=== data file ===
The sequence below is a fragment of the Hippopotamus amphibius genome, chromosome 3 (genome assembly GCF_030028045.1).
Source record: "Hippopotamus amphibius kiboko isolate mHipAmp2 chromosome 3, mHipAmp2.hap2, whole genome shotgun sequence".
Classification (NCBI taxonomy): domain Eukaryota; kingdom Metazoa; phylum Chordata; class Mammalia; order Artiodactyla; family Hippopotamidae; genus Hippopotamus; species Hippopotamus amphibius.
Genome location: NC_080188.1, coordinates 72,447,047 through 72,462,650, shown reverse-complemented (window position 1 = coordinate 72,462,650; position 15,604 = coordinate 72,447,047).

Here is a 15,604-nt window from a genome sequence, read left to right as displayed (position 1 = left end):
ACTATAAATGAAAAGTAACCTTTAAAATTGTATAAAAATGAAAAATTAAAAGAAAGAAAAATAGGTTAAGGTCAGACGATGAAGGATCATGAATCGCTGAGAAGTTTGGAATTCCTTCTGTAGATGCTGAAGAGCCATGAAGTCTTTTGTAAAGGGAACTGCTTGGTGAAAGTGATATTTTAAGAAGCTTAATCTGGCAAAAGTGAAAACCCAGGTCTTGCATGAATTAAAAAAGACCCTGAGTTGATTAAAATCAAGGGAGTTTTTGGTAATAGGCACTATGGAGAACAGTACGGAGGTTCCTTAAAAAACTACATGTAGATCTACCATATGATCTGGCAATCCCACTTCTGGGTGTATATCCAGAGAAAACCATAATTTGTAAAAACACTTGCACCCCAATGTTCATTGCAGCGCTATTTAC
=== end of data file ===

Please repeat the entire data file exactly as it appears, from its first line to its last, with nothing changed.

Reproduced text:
The sequence below is a fragment of the Hippopotamus amphibius genome, chromosome 3 (genome assembly GCF_030028045.1).
Source record: "Hippopotamus amphibius kiboko isolate mHipAmp2 chromosome 3, mHipAmp2.hap2, whole genome shotgun sequence".
Classification (NCBI taxonomy): domain Eukaryota; kingdom Metazoa; phylum Chordata; class Mammalia; order Artiodactyla; family Hippopotamidae; genus Hippopotamus; species Hippopotamus amphibius.
Genome location: NC_080188.1, coordinates 72,447,047 through 72,462,650, shown reverse-complemented (window position 1 = coordinate 72,462,650; position 15,604 = coordinate 72,447,047).

Here is a 15,604-nt window from a genome sequence, read left to right as displayed (position 1 = left end):
ACTATAAATGAAAAGTAACCTTTAAAATTGTATAAAAATGAAAAATTAAAAGAAAGAAAAATAGGTTAAGGTCAGACGATGAAGGATCATGAATCGCTGAGAAGTTTGGAATTCCTTCTGTAGATGCTGAAGAGCCATGAAGTCTTTTGTAAAGGGAACTGCTTGGTGAAAGTGATATTTTAAGAAGCTTAATCTGGCAAAAGTGAAAACCCAGGTCTTGCATGAATTAAAAAAGACCCTGAGTTGATTAAAATCAAGGGAGTTTTTGGTAATAGGCACTATGGAGAACAGTACGGAGGTTCCTTAAAAAACTACATGTAGATCTACCATATGATCTGGCAATCCCACTTCTGGGTGTATATCCAGAGAAAACCATAATTTGTAAAAACACTTGCACCCCAATGTTCATTGCAGCGCTATTTAC